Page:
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A bumblebee on a cluster of light purple flowers surrounded by green leaves with the text, "Be Brave, Be Brazen, Be Beautiful... In Solidarity, Andi."

Scope of Responsibility

As I have been working at my first year practicum for my Master’s of Social Work (MSW), a two-year program, I have run across more than my fair share of insights into being a social worker. I have decided to start writing about a few of them. I wanted to start with scope of responsibility. As a social worker, I am driven to help my clients improve their quality of life. The reality is that I cannot always do that. I cannot follow my clients throughout their lives and fix everything. In general, this makes sense, but more than this, I must know when clients have left my area of responsibility for the role I fulfill in their system of support and care.

Telescope with a background of the night sky
Typically our scope of responsibility does not require a telescope.

Currently, I am interning at an organization that does mental health screenings on teens in schools. If the screening indicates that they may require further assessment, I make a referral to a mental health agency. My role ends once the referral agency contacts the parents of the teens to schedule their first appointment. Sometimes I find this limitation hard. Sometimes I run across a student that I would like to follow further into their process. Sometimes they have a compelling story or their situation reminds me of my past. Other times it may be because we share an intersection that defines who we are in a deep way, such as being members of the same minority community.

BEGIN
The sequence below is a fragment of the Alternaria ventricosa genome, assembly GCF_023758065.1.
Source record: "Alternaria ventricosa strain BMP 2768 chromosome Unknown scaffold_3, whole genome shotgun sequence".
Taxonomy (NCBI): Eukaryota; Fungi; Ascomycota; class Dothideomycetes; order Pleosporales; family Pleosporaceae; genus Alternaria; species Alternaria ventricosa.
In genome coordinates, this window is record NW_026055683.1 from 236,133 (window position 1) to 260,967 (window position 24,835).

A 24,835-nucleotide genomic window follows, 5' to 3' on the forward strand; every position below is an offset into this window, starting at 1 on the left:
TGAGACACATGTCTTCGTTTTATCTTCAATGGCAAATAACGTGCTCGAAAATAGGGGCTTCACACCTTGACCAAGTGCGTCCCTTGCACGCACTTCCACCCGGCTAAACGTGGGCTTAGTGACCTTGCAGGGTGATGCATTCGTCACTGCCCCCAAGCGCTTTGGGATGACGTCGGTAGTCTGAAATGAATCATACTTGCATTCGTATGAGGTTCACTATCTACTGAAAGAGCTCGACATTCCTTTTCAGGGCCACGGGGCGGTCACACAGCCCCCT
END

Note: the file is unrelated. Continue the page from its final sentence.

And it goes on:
On one occasion, I had a student that was a member of the LGBTQ community. My passion is LGBTQ youth and I just wanted to be this young person’s counselor and get to know them and be a part of their process to wholeness. I wanted to watch this person become the incredible human being that I knew they were on the path to becoming and to make that journey a little easier. As an LGBTQ person, I have a vested interested in helping my community. That was not my job. My job was to connect this person and their parent with an agency who would find them that person who would take that journey with them.

It was a growing moment for me; I have had many of those lately. I let go of this person and their journey. I am grateful for the role that I played in this young person’s life. Since I am a provider in the community I may get a chance to run across them again, get an update, and see who they have become. Then again that may not happen either. Regardless of what the future holds, for now, my time with that client has ended. They are connected to services and today I closed their file. I had a sense of satisfaction that I was there to help this family in a time of crisis and I hope that the next person who has picked up the baton will help get them to a better place.

I am only a baby social worker; less than a year on the job and still working on my education. But regardless of how long a social worker has been in the field, I imagine that this is always a problem. Social workers live to help people. We celebrate our client’s victories and feel their setbacks. Although, we should probably have a little more professional distance, but that is a topic for another day.

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